But most gays and lesbians have allowed Brokeback parodies to flourish. Where was GLAAD when all the jokes were being made and all the clips were being produced? Oh, no, it's cool to laugh at gay people.Look how funny they are. And the thought of gay love? Hysterical! Let's make it a joke. In fact, in 2006, "Brokeback" became the "Hollywood Word of the Year" as reported by the nonprofit Global Language Monitor group. Hey, it's good for the box office, right?

The problem is that Academy members may not have wanted to vote for a joke, and unfortunately that's what the media, comics, and Hollywood have done--turned Brokeback into a giant joke, a comedy skit. It's a shame, because Diana Ossana and Larry McMurtry's script is anything but funny and Heath Ledger's and Jake Gyllenhaal's performances are worthy of praise more than parody.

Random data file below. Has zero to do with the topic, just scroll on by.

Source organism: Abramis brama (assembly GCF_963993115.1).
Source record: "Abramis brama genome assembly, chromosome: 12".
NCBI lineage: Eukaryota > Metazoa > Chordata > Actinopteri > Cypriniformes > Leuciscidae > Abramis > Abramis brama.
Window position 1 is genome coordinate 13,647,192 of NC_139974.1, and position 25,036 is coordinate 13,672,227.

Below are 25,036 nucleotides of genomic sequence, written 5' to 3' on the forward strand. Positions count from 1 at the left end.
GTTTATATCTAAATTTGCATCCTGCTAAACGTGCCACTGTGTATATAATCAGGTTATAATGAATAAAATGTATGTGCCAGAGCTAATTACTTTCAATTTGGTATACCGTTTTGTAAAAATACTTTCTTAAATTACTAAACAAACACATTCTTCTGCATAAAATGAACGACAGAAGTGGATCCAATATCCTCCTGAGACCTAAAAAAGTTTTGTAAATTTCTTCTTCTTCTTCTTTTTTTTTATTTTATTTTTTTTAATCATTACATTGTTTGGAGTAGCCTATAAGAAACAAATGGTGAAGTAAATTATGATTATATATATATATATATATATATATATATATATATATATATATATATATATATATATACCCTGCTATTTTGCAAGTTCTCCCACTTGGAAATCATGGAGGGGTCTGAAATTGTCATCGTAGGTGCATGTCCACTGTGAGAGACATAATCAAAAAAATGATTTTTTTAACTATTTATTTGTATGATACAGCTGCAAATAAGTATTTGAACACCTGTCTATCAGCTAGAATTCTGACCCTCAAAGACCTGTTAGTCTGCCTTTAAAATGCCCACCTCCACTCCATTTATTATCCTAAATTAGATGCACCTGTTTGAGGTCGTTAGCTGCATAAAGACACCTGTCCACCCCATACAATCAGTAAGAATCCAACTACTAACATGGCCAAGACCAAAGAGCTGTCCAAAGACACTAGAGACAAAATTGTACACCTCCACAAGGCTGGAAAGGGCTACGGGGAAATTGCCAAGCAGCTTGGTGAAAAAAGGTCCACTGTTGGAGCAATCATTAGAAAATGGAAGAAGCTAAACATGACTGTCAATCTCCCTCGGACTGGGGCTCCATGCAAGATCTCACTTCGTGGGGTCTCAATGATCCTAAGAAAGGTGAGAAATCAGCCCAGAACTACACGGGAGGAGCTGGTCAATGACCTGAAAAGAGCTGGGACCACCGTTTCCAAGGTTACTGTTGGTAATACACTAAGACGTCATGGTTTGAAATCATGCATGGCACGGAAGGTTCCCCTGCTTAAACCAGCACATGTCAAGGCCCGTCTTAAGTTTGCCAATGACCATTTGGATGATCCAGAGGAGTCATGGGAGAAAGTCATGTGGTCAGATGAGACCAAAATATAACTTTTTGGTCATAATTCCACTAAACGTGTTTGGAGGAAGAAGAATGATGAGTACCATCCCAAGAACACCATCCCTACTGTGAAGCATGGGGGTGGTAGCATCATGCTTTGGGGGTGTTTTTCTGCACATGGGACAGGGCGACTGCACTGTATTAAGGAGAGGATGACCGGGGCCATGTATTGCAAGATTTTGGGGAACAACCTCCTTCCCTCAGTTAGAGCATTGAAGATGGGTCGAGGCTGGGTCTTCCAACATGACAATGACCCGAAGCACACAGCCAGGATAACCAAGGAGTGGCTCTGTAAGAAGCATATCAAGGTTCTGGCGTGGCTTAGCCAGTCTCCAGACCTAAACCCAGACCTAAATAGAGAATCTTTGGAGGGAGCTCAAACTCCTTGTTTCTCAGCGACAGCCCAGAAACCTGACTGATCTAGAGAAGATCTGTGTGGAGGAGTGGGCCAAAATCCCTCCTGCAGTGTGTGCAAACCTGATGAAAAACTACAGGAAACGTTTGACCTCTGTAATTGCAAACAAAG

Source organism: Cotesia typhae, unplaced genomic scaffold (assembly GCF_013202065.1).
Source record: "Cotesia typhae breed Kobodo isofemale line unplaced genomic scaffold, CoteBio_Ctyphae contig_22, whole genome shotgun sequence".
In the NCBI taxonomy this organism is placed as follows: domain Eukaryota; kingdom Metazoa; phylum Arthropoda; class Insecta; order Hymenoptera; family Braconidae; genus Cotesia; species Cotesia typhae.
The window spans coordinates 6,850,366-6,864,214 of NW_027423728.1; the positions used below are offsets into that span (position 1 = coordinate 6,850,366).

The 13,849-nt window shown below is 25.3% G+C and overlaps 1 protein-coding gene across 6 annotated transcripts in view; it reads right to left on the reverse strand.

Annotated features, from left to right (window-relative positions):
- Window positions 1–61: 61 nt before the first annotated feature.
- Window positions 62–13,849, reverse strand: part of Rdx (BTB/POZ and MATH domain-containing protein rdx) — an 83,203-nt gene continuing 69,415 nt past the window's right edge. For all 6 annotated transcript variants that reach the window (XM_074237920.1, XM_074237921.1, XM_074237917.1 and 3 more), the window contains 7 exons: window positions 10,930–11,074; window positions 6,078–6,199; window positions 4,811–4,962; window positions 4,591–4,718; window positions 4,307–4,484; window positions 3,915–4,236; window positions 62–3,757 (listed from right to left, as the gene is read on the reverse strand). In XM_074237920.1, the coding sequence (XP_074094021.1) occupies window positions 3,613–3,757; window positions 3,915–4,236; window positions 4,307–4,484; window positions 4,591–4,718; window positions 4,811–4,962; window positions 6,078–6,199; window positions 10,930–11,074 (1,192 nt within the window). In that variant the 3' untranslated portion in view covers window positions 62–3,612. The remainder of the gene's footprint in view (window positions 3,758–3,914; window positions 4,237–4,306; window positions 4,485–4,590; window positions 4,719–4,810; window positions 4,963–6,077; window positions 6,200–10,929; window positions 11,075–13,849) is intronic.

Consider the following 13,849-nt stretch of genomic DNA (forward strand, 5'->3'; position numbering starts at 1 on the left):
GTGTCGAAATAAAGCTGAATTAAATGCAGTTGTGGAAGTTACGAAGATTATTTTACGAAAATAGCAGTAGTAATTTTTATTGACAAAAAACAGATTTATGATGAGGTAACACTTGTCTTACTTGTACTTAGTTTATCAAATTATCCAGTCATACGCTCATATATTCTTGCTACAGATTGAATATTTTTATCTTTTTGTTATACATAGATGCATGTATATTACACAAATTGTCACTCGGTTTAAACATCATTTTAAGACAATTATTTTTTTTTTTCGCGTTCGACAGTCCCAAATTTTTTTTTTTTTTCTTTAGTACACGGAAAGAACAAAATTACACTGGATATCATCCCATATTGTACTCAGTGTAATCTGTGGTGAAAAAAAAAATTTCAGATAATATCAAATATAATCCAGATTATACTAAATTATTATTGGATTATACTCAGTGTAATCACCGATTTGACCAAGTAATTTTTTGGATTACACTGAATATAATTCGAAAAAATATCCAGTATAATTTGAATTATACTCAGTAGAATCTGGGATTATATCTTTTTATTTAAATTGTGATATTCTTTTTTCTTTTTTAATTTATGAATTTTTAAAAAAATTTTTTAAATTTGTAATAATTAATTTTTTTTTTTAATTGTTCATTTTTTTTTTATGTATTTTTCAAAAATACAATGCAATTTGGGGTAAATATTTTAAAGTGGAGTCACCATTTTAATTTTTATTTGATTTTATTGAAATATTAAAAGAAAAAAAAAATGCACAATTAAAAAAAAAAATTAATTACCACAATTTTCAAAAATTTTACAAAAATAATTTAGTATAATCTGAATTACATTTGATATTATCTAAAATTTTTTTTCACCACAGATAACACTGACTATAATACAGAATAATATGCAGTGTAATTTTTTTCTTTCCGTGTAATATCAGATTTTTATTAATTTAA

And then there's Brokeback fatigue. By the time Academy members got around to voting, they were probably tired of hearing about the movie, especially in the new, lighthearted way it's been presented. There was no balancing voice from any gay group or organization to refocus them or the nation on how important and serious the discussions about this movie should be.

Dialogues that should be happening are not, and that's a shame. For instance, no one stood up and said, "Stop calling this a gay movie!" Capote is far more gay than Brokeback, including the characters. I believe Ennis to be straight and the affair to be situational. What a great dialogue to have: that sexuality isn't cut-and-dried, that sometimes you can fall in love with a person and not a gender, and that just because you're straight and have sex with the same gender doesn't make you gay. Just as if you're gay and have sex with the opposite gender doesn't make you straight. I'm legally married to a woman and haven't had sex with anyone of any gender since July 2005. Does that make me straight? Trust me, no one believes that.